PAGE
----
To really ingrain the habit, you have to do the behavior over and over. The more you do, the stronger the cognitive association between the cue and the behavior and, over time, the more automatic it becomes.
Let’s say you’ve decided to start going to the gym after work twice per week to lift weights. Here are 20 things you can do to increase your chances of success.
1. Leave yourself reminders.
2. Arrange your environment.
3. Use implementation intentions. This a fancy way of saying “make a plan.” Be specific. Use if/then statements. Research has shown that implementation intentions are incredibly powerful tools for instilling new habits.
4. Use habit stacking, a specific type of implementation intention. Pair your new desired behavior with something you already do habitually. (This is the same as the anchoring principle in B.J. Fogg’s Tiny Habits protocol.)
5. Arrange to meet friends at the gym (also creates pressure to show up at a certain time).
6. Invest in nice workout clothes that make you feel more comfortable.
7. Designate podcasts or audiobooks you only listen to at the gym.
8. Use positive language to describe your habit, for example, “I get to go to the gym today” instead of “I have to go to the gym today.”
9. Invest in a few sessions with a personal trainer or watch YouTube videos to learn good form.
10. Download a fitness app that programs workouts for you.
11. Break big goals into smaller, more achievable interim goals.
12. Remove obvious obstacles.
13. Join the gym between your home and office, even if the one on the other side of town is fancier. Or, buy workout equipment for your home so you don’t have to go anywhere.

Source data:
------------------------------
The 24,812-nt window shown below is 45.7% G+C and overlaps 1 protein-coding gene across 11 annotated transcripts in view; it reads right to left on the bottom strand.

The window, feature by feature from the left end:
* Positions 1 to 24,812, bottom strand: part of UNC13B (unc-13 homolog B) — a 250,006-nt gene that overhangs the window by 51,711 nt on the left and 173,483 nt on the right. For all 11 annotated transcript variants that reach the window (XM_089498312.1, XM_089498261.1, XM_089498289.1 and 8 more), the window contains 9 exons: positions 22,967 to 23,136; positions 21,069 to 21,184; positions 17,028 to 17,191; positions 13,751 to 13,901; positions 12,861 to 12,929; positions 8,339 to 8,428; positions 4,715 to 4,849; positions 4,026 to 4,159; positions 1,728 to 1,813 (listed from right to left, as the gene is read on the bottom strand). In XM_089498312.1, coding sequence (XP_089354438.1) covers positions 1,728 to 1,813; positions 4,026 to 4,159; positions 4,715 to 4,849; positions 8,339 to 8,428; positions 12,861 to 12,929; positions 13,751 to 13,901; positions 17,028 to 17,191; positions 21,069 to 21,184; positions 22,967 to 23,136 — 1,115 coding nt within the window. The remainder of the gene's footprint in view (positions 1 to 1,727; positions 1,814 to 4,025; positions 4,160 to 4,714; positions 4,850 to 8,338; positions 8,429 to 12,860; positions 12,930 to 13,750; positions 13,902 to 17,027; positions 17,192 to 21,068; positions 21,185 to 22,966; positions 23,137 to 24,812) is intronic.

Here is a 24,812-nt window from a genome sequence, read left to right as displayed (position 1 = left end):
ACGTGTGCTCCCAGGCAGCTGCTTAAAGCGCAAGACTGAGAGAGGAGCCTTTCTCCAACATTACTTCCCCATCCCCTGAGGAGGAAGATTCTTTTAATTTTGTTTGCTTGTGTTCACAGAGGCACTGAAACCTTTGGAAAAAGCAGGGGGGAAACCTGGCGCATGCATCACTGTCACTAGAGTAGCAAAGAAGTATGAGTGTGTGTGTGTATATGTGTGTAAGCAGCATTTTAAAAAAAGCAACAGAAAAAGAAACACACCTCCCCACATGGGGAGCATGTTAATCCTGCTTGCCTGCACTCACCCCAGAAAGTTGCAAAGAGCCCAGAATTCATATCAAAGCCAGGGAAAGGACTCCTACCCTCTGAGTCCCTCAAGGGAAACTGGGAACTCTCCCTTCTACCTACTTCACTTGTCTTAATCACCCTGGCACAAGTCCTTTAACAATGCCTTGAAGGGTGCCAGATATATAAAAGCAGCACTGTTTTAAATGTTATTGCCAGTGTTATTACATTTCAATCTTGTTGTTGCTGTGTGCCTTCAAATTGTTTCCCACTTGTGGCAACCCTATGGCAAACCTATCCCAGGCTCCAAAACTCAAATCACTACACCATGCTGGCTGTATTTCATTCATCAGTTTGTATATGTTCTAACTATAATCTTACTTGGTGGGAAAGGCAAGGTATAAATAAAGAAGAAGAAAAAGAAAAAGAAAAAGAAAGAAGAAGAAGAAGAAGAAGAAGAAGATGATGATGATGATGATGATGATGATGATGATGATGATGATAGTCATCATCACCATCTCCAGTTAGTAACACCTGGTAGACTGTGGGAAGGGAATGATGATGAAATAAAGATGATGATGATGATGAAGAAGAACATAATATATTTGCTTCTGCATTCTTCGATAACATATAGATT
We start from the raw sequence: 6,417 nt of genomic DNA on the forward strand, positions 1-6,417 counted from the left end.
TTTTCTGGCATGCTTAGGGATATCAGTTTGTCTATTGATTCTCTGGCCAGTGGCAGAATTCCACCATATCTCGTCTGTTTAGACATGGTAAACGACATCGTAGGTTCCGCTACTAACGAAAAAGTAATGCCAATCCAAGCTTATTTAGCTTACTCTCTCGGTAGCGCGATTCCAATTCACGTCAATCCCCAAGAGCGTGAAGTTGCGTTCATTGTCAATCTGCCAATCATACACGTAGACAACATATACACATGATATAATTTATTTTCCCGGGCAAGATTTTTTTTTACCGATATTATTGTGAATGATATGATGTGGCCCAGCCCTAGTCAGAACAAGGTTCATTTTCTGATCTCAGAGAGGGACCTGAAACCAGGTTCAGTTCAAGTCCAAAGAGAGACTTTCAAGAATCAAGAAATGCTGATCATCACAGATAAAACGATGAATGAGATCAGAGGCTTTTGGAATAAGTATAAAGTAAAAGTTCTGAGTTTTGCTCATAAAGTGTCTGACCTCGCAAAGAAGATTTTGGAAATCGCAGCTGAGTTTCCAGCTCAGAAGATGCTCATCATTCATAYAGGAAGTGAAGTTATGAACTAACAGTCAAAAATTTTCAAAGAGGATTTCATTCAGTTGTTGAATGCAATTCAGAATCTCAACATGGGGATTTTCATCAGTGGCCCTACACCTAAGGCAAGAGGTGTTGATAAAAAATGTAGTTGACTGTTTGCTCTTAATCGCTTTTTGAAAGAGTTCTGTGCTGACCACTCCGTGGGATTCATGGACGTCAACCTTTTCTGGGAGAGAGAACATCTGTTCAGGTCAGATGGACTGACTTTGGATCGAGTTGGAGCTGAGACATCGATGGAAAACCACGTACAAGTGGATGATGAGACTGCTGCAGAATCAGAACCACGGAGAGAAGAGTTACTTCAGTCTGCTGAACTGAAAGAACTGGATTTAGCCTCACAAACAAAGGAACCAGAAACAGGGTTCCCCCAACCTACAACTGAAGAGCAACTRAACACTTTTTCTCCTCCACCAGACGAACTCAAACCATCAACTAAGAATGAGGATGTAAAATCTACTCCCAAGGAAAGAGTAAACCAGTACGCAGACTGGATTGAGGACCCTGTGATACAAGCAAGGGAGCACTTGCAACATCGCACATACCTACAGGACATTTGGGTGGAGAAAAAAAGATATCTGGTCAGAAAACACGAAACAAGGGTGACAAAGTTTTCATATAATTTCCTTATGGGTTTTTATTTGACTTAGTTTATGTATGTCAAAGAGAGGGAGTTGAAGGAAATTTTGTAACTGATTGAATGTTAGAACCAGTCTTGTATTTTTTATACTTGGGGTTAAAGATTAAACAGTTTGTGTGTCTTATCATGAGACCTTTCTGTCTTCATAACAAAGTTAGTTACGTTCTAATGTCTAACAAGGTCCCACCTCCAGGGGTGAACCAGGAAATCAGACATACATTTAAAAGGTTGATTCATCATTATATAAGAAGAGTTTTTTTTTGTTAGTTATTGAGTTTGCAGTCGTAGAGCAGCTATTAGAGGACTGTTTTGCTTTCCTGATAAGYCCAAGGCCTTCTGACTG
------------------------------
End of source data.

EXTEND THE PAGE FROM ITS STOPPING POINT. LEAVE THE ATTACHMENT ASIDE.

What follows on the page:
14. Tell people about your plan so you’ll be motivated to follow through and save face.
15. Hire a coach or trainer so someone who is counting on you to show up.
16. Have a deadline.
17. Put your money where your mouth is. Use a service where you can bet on yourself following through on your plan. If you fail, you lose the money. If you’re successful, you get your money back. (Note: Spending money on your goal can increase urgency, but it has to be enough that you’ll feel bad wasting it. For some people that’s $10. For others it’s $10,000.)
18. Use a tracking app or journal to record your sessions, or check off days on your calendar. Seeing your work accumulate is the grown-up version of getting gold stars on the good behavior chart in elementary school.
19. Post your progress on social media. I know, I know, but it’s more than just bragging! Getting likes and positive comments is actually quite reinforcing.
20. Structure rewards for yourself to celebrate milestones. For example, every time you increase a lift by 10%, put money aside for those expensive gym shoes you’re eyeing.
No matter what your specific goal, you can still use these same practices. If your goal is to get back into cross-stitch:
See? And most importantly, no matter what your goal, stick with it. Don’t get derailed by minor setbacks. Habits take weeks or months to lock in. Be patient.
What say you? I’m a huge fan of habit stacking, but what techniques have you used successfully to build new habits?